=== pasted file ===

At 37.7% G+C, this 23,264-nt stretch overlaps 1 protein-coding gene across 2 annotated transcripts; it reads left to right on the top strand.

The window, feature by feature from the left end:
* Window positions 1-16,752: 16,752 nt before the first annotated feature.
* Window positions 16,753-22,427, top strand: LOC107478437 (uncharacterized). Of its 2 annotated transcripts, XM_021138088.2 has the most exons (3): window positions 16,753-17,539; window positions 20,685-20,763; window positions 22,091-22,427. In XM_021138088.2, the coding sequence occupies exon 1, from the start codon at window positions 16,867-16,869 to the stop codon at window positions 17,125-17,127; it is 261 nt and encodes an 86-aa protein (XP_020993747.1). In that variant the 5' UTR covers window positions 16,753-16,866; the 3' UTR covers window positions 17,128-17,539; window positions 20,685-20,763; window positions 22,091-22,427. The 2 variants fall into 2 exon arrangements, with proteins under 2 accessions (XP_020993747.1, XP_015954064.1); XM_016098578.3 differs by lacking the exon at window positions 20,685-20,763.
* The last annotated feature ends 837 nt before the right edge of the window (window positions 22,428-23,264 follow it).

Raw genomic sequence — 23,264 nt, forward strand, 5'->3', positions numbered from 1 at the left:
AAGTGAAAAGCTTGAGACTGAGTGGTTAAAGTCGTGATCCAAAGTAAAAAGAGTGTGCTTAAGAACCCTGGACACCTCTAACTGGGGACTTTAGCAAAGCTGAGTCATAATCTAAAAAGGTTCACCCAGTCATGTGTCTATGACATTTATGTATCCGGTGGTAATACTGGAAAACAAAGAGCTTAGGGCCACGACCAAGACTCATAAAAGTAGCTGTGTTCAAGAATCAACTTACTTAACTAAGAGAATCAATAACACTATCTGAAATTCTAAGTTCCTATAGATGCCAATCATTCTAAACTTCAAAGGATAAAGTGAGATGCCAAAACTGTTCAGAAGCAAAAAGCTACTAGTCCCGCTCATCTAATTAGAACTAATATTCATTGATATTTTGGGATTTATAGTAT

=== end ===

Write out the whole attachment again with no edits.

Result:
At 37.7% G+C, this 23,264-nt stretch overlaps 1 protein-coding gene across 2 annotated transcripts; it reads left to right on the top strand.

The window, feature by feature from the left end:
* Window positions 1-16,752: 16,752 nt before the first annotated feature.
* Window positions 16,753-22,427, top strand: LOC107478437 (uncharacterized). Of its 2 annotated transcripts, XM_021138088.2 has the most exons (3): window positions 16,753-17,539; window positions 20,685-20,763; window positions 22,091-22,427. In XM_021138088.2, the coding sequence occupies exon 1, from the start codon at window positions 16,867-16,869 to the stop codon at window positions 17,125-17,127; it is 261 nt and encodes an 86-aa protein (XP_020993747.1). In that variant the 5' UTR covers window positions 16,753-16,866; the 3' UTR covers window positions 17,128-17,539; window positions 20,685-20,763; window positions 22,091-22,427. The 2 variants fall into 2 exon arrangements, with proteins under 2 accessions (XP_020993747.1, XP_015954064.1); XM_016098578.3 differs by lacking the exon at window positions 20,685-20,763.
* The last annotated feature ends 837 nt before the right edge of the window (window positions 22,428-23,264 follow it).

Raw genomic sequence — 23,264 nt, forward strand, 5'->3', positions numbered from 1 at the left:
AAGTGAAAAGCTTGAGACTGAGTGGTTAAAGTCGTGATCCAAAGTAAAAAGAGTGTGCTTAAGAACCCTGGACACCTCTAACTGGGGACTTTAGCAAAGCTGAGTCATAATCTAAAAAGGTTCACCCAGTCATGTGTCTATGACATTTATGTATCCGGTGGTAATACTGGAAAACAAAGAGCTTAGGGCCACGACCAAGACTCATAAAAGTAGCTGTGTTCAAGAATCAACTTACTTAACTAAGAGAATCAATAACACTATCTGAAATTCTAAGTTCCTATAGATGCCAATCATTCTAAACTTCAAAGGATAAAGTGAGATGCCAAAACTGTTCAGAAGCAAAAAGCTACTAGTCCCGCTCATCTAATTAGAACTAATATTCATTGATATTTTGGGATTTATAGTAT